Greenville awards diplomas to Class of 2024 (2024)

InNews, News - Greenville, The Greenville Pioneer

July 1, 2024

By Melanie Lekocevic

Capital Region Independent Media

Greenville awards diplomas to Class of 2024 (2)

GREENVILLE — With laughter and tears of joy, the Class of 2024 on Friday walked the stage for their final time as students at Greenville Central High School.

The graduates entered the school’s auditorium to the traditional “Pomp and Circ*mstance,” as family and friends cheered them on.

High School Principal Kristy Goergen welcomed the graduates and the audience.

“It is with great pride and immense joy that I stand before you today to celebrate the commencement ceremony for the Class of 2024,” Goergen said.

“Graduating from high school is no small feat and you should be immensely proud of all you have accomplished,” she told the graduates. “This milestone is a testament to your hard work, determination and resilience.”

Through their four years of high school, the graduates met the challenges that came their way, Goergen said.

“High school is a journey filled with triumphs and trials. You have experienced the joys of friendship, the satisfaction of goals achieved, and perhaps even the occasional disappointment,” Goergen told the class. “Through it all, you have shown perseverance and grit. These qualities will serve you well as you move forward into the next chapter of your lives.”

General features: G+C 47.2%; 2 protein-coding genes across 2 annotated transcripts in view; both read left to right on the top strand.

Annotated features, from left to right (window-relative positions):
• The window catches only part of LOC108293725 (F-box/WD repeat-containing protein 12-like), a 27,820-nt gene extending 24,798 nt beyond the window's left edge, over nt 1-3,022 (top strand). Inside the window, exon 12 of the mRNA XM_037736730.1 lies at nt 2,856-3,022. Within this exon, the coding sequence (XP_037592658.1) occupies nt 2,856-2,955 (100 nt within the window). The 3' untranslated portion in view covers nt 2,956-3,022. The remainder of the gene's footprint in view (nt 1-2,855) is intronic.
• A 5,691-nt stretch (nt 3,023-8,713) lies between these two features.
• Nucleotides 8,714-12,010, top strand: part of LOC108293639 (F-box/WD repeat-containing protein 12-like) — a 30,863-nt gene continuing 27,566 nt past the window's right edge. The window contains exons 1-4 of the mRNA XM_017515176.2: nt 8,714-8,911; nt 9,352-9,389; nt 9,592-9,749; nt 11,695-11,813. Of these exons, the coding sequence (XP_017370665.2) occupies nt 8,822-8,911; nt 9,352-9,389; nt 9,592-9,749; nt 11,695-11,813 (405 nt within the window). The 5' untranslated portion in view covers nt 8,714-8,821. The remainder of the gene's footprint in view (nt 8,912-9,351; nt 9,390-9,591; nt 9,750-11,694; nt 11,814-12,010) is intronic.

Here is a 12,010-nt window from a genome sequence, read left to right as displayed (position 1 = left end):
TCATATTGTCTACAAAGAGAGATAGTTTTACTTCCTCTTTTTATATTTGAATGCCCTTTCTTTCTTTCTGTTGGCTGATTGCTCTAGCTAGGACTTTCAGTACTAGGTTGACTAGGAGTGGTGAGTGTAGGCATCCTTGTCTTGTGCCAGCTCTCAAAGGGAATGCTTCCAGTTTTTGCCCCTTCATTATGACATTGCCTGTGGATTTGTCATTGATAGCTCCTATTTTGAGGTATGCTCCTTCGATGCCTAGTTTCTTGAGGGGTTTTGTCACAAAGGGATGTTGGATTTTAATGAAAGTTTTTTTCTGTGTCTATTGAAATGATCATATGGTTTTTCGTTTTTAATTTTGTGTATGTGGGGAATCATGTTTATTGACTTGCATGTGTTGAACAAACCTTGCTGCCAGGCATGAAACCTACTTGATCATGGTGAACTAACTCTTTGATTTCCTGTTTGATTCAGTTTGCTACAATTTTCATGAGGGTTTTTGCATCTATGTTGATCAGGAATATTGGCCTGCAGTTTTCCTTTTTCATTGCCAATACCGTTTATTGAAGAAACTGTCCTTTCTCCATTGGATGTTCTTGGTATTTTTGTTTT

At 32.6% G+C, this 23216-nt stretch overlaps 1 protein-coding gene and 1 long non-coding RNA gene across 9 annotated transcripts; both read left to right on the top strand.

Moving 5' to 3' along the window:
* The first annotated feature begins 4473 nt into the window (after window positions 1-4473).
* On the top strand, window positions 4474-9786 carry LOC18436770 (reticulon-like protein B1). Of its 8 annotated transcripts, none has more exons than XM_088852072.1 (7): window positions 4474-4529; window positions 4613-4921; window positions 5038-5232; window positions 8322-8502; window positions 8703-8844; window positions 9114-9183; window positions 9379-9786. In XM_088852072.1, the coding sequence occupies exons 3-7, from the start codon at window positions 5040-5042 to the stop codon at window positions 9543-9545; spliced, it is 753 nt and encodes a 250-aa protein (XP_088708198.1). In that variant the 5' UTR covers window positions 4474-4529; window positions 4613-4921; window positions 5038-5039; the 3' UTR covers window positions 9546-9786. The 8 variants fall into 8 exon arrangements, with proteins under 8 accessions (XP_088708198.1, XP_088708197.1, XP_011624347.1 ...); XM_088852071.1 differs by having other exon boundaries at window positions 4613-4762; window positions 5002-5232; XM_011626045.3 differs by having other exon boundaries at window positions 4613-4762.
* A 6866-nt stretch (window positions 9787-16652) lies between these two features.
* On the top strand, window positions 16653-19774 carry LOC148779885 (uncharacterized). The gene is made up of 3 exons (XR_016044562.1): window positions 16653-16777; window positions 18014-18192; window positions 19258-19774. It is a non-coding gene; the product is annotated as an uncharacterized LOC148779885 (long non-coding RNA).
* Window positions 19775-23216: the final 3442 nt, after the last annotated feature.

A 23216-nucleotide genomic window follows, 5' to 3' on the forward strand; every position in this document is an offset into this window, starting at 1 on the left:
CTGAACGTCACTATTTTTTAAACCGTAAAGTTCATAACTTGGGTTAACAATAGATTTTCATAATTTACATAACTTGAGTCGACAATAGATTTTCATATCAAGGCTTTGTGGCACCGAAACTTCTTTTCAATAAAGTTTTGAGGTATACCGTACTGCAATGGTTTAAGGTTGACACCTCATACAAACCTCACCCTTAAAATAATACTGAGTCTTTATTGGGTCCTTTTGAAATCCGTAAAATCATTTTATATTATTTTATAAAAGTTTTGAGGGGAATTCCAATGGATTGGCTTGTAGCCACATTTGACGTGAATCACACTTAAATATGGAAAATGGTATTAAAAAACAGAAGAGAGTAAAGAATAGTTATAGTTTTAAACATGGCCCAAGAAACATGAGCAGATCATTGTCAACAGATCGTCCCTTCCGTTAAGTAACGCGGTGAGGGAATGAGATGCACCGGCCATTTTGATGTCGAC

As the students pave their own path into the future, Goergen offered advice — always be curious, be kind, be resilient, and “remember that success is not just about the destination, it’s about the journey.”

Greenville awards diplomas to Class of 2024 (3)

This year’s valedictorian is Shea Landversicht and the salutatorian is Clara de Long.

Also in the top 10 of the Class of 2024 are Kayla Ahrberg, Emily Peck, Courtney Taibi, Mikaela Crawley, Lauryn Caro, Anna Styer, Jordan Landversicht and Maeve Lampman.

Salutatorian Clara de Long in her speech compared achieving success in life to parallel parking and had three key pieces of advice for both — line yourself up for success, look in your rearview mirror, and then exude confidence as you pursue your goals.

Valedictorian Shea Landversicht, also class president, said her fellow students overcame obstacles and challenges throughout high school.

Greenville awards diplomas to Class of 2024 (4)

“Some of us, four years ago, would never have imagined being on this stage today and we should all be proud of the strength, perseverance and hard work through every class period, every assignment and every setback or challenge,” Landversicht said. “High school is composed of some of the hardest times of our lives and I am so proud of all of us for never giving up.”

“We did it,” she added. “And we are now looking forward to the next chapter of our lives.”

Greenville awards diplomas to Class of 2024 (5)
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Greenville awards diplomas to Class of 2024 (6)

The Capitol Connection by Alan S. Chartock: Coffee

InColumns, Columns - Greenville, The Greenville Pioneer

April 20, 2023

By Alan S. Chartock

For Capital Region Independent Media

Many people see coffee as an elixir, a cure-all that will make life better when one enjoys that first cup in the morning or takes that last sip in the evening after a meal.